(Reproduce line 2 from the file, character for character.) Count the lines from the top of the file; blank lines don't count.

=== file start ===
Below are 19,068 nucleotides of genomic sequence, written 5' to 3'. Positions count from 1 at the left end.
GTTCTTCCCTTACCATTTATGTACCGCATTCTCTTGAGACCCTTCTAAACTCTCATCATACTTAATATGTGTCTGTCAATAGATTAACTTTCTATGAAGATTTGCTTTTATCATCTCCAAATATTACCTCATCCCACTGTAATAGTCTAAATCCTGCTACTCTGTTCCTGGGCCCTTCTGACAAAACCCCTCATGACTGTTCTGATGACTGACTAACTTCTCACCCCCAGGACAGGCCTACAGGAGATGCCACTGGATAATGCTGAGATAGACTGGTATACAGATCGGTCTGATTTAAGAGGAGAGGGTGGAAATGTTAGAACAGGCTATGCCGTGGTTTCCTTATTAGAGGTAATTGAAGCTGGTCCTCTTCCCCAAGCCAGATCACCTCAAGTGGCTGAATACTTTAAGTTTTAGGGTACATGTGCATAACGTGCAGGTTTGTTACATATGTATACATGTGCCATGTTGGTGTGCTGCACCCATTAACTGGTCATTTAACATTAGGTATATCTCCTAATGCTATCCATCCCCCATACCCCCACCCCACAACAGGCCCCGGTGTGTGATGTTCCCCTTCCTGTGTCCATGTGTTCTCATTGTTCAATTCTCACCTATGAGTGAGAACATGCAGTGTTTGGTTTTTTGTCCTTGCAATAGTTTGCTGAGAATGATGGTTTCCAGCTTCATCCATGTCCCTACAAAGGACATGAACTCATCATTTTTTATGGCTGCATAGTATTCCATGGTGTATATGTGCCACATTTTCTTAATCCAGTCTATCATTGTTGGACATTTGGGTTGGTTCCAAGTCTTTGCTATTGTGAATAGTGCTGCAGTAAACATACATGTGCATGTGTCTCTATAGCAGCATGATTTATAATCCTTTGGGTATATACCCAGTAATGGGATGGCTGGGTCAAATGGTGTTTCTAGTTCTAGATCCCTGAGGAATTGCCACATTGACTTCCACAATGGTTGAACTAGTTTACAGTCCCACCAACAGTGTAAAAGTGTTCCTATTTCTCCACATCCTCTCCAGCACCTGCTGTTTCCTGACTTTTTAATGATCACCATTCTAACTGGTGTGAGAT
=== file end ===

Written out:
GTTCTTCCCTTACCATTTATGTACCGCATTCTCTTGAGACCCTTCTAAACTCTCATCATACTTAATATGTGTCTGTCAATAGATTAACTTTCTATGAAGATTTGCTTTTATCATCTCCAAATATTACCTCATCCCACTGTAATAGTCTAAATCCTGCTACTCTGTTCCTGGGCCCTTCTGACAAAACCCCTCATGACTGTTCTGATGACTGACTAACTTCTCACCCCCAGGACAGGCCTACAGGAGATGCCACTGGATAATGCTGAGATAGACTGGTATACAGATCGGTCTGATTTAAGAGGAGAGGGTGGAAATGTTAGAACAGGCTATGCCGTGGTTTCCTTATTAGAGGTAATTGAAGCTGGTCCTCTTCCCCAAGCCAGATCACCTCAAGTGGCTGAATACTTTAAGTTTTAGGGTACATGTGCATAACGTGCAGGTTTGTTACATATGTATACATGTGCCATGTTGGTGTGCTGCACCCATTAACTGGTCATTTAACATTAGGTATATCTCCTAATGCTATCCATCCCCCATACCCCCACCCCACAACAGGCCCCGGTGTGTGATGTTCCCCTTCCTGTGTCCATGTGTTCTCATTGTTCAATTCTCACCTATGAGTGAGAACATGCAGTGTTTGGTTTTTTGTCCTTGCAATAGTTTGCTGAGAATGATGGTTTCCAGCTTCATCCATGTCCCTACAAAGGACATGAACTCATCATTTTTTATGGCTGCATAGTATTCCATGGTGTATATGTGCCACATTTTCTTAATCCAGTCTATCATTGTTGGACATTTGGGTTGGTTCCAAGTCTTTGCTATTGTGAATAGTGCTGCAGTAAACATACATGTGCATGTGTCTCTATAGCAGCATGATTTATAATCCTTTGGGTATATACCCAGTAATGGGATGGCTGGGTCAAATGGTGTTTCTAGTTCTAGATCCCTGAGGAATTGCCACATTGACTTCCACAATGGTTGAACTAGTTTACAGTCCCACCAACAGTGTAAAAGTGTTCCTATTTCTCCACATCCTCTCCAGCACCTGCTGTTTCCTGACTTTTTAATGATCACCATTCTAACTGGTGTGAGAT